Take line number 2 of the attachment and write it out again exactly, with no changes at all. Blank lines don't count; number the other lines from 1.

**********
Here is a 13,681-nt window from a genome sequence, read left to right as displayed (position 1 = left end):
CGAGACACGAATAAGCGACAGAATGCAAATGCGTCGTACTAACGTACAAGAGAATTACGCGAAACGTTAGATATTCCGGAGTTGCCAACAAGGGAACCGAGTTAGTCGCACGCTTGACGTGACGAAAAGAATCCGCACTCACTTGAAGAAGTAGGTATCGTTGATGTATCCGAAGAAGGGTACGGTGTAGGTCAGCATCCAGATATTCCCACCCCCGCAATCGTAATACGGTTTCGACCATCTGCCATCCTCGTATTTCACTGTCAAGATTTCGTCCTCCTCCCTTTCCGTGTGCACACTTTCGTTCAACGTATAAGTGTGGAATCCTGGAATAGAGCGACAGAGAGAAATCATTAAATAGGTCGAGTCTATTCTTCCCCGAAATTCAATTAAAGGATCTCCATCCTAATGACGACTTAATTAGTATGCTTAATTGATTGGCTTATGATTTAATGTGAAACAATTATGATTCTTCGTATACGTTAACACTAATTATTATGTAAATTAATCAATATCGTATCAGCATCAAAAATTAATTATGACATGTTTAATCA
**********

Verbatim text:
CGAGACACGAATAAGCGACAGAATGCAAATGCGTCGTACTAACGTACAAGAGAATTACGCGAAACGTTAGATATTCCGGAGTTGCCAACAAGGGAACCGAGTTAGTCGCACGCTTGACGTGACGAAAAGAATCCGCACTCACTTGAAGAAGTAGGTATCGTTGATGTATCCGAAGAAGGGTACGGTGTAGGTCAGCATCCAGATATTCCCACCCCCGCAATCGTAATACGGTTTCGACCATCTGCCATCCTCGTATTTCACTGTCAAGATTTCGTCCTCCTCCCTTTCCGTGTGCACACTTTCGTTCAACGTATAAGTGTGGAATCCTGGAATAGAGCGACAGAGAGAAATCATTAAATAGGTCGAGTCTATTCTTCCCCGAAATTCAATTAAAGGATCTCCATCCTAATGACGACTTAATTAGTATGCTTAATTGATTGGCTTATGATTTAATGTGAAACAATTATGATTCTTCGTATACGTTAACACTAATTATTATGTAAATTAATCAATATCGTATCAGCATCAAAAATTAATTATGACATGTTTAATCA